As you might imagine, What It Is We Do can be a bewildering concept for both kinky and vanilla feminists alike. Hell, it’s a bewildering concept for us feminists who engage in it, as the epic thread that followed my post from a little over a year ago at the Punishment Book can attest. In her article, “Slap Happy,” in this month’s issue of Bitch Magazine (Spring, No. 39) author Jessica Wakeman doesn’t necessarily provide any answers to make it less bewildering, but she does give the reader plenty to think about.
I think it’s important to remember that she walks several fine lines among word limit and the need to contextualize, describing who we are and what we do — and what we think about what we do, and how the whole thing relates to the issues of female choice and empowerment to an audience of women who may or may not be sex-positive and know absolutely nothing about domestic discipline. In dealing with all this, she makes points and asks questions that were very thoughtful, if somewhat provocative at times. And, yes, despite walking all these fine lines, there are elements she gets wrong too.
Wakeman’s thesis is that domestic discipline is a method that some couples use to make their relationships work. A lifestyle that can provide a certain yin and yang that is missing in the contemporary male-female relationship. She quotes at length family historian Stephanie Coontz, who talks about how marriage has changed more in the last 35 years than in the last several thousand and how couples are finding new ways of “doing” a relationship. And couples have more choice about how to do that relationship than ever before, including consciously utilizing domestic discipline.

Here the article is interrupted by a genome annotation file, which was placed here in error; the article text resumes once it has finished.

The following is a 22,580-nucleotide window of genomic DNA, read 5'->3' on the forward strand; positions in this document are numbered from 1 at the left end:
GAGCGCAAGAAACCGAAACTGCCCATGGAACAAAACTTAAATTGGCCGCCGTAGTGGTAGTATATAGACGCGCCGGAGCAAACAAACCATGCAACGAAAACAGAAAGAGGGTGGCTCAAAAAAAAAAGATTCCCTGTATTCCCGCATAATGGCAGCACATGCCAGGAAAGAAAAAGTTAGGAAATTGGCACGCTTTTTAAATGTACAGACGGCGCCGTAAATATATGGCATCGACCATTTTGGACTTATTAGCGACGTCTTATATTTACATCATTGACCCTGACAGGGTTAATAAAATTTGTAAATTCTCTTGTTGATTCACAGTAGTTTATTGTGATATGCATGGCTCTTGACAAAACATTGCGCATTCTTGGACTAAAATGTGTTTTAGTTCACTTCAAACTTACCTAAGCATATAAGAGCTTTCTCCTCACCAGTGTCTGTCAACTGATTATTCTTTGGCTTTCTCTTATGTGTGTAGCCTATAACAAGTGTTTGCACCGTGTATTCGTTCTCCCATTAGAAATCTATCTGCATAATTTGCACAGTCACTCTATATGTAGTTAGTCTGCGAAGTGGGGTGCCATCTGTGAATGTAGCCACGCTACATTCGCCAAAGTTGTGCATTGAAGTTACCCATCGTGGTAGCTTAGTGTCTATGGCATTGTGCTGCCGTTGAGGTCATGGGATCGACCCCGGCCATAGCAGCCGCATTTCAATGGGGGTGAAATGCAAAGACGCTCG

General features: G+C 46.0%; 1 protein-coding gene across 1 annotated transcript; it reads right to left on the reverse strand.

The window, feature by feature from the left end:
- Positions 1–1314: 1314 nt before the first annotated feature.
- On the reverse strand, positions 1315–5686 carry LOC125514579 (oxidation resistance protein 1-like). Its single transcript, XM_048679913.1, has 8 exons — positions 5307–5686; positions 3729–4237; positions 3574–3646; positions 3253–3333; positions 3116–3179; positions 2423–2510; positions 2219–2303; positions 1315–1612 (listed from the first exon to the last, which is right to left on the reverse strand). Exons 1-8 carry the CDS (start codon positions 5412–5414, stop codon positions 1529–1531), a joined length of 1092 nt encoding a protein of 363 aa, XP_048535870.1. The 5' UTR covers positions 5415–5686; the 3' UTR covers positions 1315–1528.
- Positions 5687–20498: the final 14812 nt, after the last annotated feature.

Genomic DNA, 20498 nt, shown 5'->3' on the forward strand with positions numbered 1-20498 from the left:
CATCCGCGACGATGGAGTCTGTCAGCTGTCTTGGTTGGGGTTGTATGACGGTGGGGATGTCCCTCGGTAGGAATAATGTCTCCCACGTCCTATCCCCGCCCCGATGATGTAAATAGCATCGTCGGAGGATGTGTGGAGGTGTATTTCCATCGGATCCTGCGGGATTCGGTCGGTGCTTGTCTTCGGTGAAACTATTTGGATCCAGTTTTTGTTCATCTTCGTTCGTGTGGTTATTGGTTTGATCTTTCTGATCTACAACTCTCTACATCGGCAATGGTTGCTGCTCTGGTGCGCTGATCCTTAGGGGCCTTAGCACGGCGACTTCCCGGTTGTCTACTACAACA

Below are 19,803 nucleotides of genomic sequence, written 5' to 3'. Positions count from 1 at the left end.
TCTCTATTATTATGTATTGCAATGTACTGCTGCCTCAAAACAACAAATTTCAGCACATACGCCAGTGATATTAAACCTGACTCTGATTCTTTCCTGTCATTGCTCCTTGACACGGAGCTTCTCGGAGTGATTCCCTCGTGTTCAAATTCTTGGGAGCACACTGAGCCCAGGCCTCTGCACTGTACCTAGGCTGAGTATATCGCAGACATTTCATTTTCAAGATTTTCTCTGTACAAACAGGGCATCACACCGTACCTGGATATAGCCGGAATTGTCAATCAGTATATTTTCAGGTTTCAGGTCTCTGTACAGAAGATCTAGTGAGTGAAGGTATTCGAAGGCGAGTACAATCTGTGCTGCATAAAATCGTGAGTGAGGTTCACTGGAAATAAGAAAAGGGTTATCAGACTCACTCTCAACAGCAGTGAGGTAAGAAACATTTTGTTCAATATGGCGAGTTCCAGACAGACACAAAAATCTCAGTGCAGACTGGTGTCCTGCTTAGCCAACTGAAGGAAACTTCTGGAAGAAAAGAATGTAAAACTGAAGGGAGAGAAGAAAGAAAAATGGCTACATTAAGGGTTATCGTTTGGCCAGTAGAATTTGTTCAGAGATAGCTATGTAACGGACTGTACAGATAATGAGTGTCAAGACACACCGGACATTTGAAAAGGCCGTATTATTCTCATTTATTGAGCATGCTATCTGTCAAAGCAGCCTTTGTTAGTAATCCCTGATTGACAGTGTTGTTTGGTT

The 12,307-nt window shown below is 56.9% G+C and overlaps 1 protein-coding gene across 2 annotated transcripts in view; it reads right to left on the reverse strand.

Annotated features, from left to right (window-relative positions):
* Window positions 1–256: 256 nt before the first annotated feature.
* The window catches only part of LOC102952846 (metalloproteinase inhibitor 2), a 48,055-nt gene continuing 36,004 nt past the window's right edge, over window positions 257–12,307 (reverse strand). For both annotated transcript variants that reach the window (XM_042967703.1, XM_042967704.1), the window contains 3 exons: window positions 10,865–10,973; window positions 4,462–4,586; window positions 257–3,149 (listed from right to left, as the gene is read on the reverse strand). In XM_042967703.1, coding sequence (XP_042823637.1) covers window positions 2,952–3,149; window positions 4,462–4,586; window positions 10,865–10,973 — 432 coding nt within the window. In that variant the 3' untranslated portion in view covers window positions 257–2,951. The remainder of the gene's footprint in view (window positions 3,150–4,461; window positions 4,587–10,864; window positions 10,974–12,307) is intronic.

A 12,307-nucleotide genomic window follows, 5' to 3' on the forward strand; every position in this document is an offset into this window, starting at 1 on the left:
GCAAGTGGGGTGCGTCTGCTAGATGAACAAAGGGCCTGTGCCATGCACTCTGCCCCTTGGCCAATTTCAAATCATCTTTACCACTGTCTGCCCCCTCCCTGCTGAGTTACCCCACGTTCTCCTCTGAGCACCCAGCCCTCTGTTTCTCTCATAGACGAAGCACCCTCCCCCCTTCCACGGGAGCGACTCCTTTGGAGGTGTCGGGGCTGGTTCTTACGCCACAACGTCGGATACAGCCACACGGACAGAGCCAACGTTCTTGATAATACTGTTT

In the process of explaining this novel-but-not-novel way to do a relationship, Wakeman tries to contextualize DD within the recent history of feminism and the much longer history of male dominance and female submission.
“If an imbalance of power, based on centuries of socialization, is bubbling just below the surface of a relationship, some couples deal with the conflict by establishing some boundaries and choosing to accept then.”
This was sort of an inversion of how the writer of the blog Whatever she says describes their relationship: “Most women are the ‘boss’ of their marriage. The only difference is that I’ve admitted it and she has acknowledged it.” It seems fair to say that DD is a way of acknowledging that we’re not all the same. Some have different strengths and weaknesses and we’ve simply negotiated those differences in power in ways that work for us rather than let them fester below the surface and cause problems with the relationship — a marked departure from the past where gender roles were fixed and there was no negotiation.